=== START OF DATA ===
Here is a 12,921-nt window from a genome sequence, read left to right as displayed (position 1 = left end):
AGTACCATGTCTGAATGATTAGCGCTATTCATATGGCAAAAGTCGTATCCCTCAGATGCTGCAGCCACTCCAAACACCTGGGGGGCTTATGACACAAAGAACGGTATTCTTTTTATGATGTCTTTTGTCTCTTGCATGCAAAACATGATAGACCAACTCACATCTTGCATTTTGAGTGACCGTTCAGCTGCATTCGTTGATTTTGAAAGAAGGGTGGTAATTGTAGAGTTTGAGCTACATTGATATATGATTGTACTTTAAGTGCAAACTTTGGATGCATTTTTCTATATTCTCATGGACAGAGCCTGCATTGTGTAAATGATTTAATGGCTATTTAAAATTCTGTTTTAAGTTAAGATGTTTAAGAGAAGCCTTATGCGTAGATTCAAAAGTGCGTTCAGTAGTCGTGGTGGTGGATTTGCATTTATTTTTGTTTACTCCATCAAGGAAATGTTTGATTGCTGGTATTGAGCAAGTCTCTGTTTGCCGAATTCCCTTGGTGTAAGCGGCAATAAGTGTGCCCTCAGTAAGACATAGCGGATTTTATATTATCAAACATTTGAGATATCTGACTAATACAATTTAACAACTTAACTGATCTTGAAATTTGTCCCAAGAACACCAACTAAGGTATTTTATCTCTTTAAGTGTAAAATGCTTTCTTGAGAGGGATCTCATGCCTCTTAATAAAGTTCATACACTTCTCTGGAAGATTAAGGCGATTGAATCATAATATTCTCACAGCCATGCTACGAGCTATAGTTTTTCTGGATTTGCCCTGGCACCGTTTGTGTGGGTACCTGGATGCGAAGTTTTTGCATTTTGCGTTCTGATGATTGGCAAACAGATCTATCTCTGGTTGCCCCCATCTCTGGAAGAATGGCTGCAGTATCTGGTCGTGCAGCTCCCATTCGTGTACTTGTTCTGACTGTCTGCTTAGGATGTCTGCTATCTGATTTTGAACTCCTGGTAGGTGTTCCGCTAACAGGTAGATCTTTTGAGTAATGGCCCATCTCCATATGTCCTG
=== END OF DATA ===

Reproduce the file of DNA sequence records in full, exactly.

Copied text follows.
Here is a 12,921-nt window from a genome sequence, read left to right as displayed (position 1 = left end):
AGTACCATGTCTGAATGATTAGCGCTATTCATATGGCAAAAGTCGTATCCCTCAGATGCTGCAGCCACTCCAAACACCTGGGGGGCTTATGACACAAAGAACGGTATTCTTTTTATGATGTCTTTTGTCTCTTGCATGCAAAACATGATAGACCAACTCACATCTTGCATTTTGAGTGACCGTTCAGCTGCATTCGTTGATTTTGAAAGAAGGGTGGTAATTGTAGAGTTTGAGCTACATTGATATATGATTGTACTTTAAGTGCAAACTTTGGATGCATTTTTCTATATTCTCATGGACAGAGCCTGCATTGTGTAAATGATTTAATGGCTATTTAAAATTCTGTTTTAAGTTAAGATGTTTAAGAGAAGCCTTATGCGTAGATTCAAAAGTGCGTTCAGTAGTCGTGGTGGTGGATTTGCATTTATTTTTGTTTACTCCATCAAGGAAATGTTTGATTGCTGGTATTGAGCAAGTCTCTGTTTGCCGAATTCCCTTGGTGTAAGCGGCAATAAGTGTGCCCTCAGTAAGACATAGCGGATTTTATATTATCAAACATTTGAGATATCTGACTAATACAATTTAACAACTTAACTGATCTTGAAATTTGTCCCAAGAACACCAACTAAGGTATTTTATCTCTTTAAGTGTAAAATGCTTTCTTGAGAGGGATCTCATGCCTCTTAATAAAGTTCATACACTTCTCTGGAAGATTAAGGCGATTGAATCATAATATTCTCACAGCCATGCTACGAGCTATAGTTTTTCTGGATTTGCCCTGGCACCGTTTGTGTGGGTACCTGGATGCGAAGTTTTTGCATTTTGCGTTCTGATGATTGGCAAACAGATCTATCTCTGGTTGCCCCCATCTCTGGAAGAATGGCTGCAGTATCTGGTCGTGCAGCTCCCATTCGTGTACTTGTTCTGACTGTCTGCTTAGGATGTCTGCTATCTGATTTTGAACTCCTGGTAGGTGTTCCGCTAACAGGTAGATCTTTTGAGTAATGGCCCATCTCCATATGTCCTG